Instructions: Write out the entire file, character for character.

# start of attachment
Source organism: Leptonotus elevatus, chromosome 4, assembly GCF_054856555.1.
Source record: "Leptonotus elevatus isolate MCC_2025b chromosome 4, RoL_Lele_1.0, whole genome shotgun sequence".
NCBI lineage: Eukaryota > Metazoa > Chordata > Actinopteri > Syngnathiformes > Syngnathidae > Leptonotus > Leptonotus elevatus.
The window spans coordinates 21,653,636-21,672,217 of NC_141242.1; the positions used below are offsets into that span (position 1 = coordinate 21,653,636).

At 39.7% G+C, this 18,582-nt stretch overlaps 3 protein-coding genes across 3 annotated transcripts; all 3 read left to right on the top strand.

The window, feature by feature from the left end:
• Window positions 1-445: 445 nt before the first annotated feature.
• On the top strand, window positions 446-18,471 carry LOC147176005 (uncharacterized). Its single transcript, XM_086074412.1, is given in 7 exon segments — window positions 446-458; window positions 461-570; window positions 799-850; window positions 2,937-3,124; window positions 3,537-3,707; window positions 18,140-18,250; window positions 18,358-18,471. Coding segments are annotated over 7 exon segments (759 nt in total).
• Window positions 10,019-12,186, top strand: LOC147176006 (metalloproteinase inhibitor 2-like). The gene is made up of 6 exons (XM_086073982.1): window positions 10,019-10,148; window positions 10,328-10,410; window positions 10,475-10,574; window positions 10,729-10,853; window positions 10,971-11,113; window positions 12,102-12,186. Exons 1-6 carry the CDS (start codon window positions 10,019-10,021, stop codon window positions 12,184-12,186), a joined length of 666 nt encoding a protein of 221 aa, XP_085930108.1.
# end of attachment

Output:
Source organism: Leptonotus elevatus, chromosome 4, assembly GCF_054856555.1.
Source record: "Leptonotus elevatus isolate MCC_2025b chromosome 4, RoL_Lele_1.0, whole genome shotgun sequence".
NCBI lineage: Eukaryota > Metazoa > Chordata > Actinopteri > Syngnathiformes > Syngnathidae > Leptonotus > Leptonotus elevatus.
The window spans coordinates 21,653,636-21,672,217 of NC_141242.1; the positions used below are offsets into that span (position 1 = coordinate 21,653,636).

At 39.7% G+C, this 18,582-nt stretch overlaps 3 protein-coding genes across 3 annotated transcripts; all 3 read left to right on the top strand.

The window, feature by feature from the left end:
• Window positions 1-445: 445 nt before the first annotated feature.
• On the top strand, window positions 446-18,471 carry LOC147176005 (uncharacterized). Its single transcript, XM_086074412.1, is given in 7 exon segments — window positions 446-458; window positions 461-570; window positions 799-850; window positions 2,937-3,124; window positions 3,537-3,707; window positions 18,140-18,250; window positions 18,358-18,471. Coding segments are annotated over 7 exon segments (759 nt in total).
• Window positions 10,019-12,186, top strand: LOC147176006 (metalloproteinase inhibitor 2-like). The gene is made up of 6 exons (XM_086073982.1): window positions 10,019-10,148; window positions 10,328-10,410; window positions 10,475-10,574; window positions 10,729-10,853; window positions 10,971-11,113; window positions 12,102-12,186. Exons 1-6 carry the CDS (start codon window positions 10,019-10,021, stop codon window positions 12,184-12,186), a joined length of 666 nt encoding a protein of 221 aa, XP_085930108.1.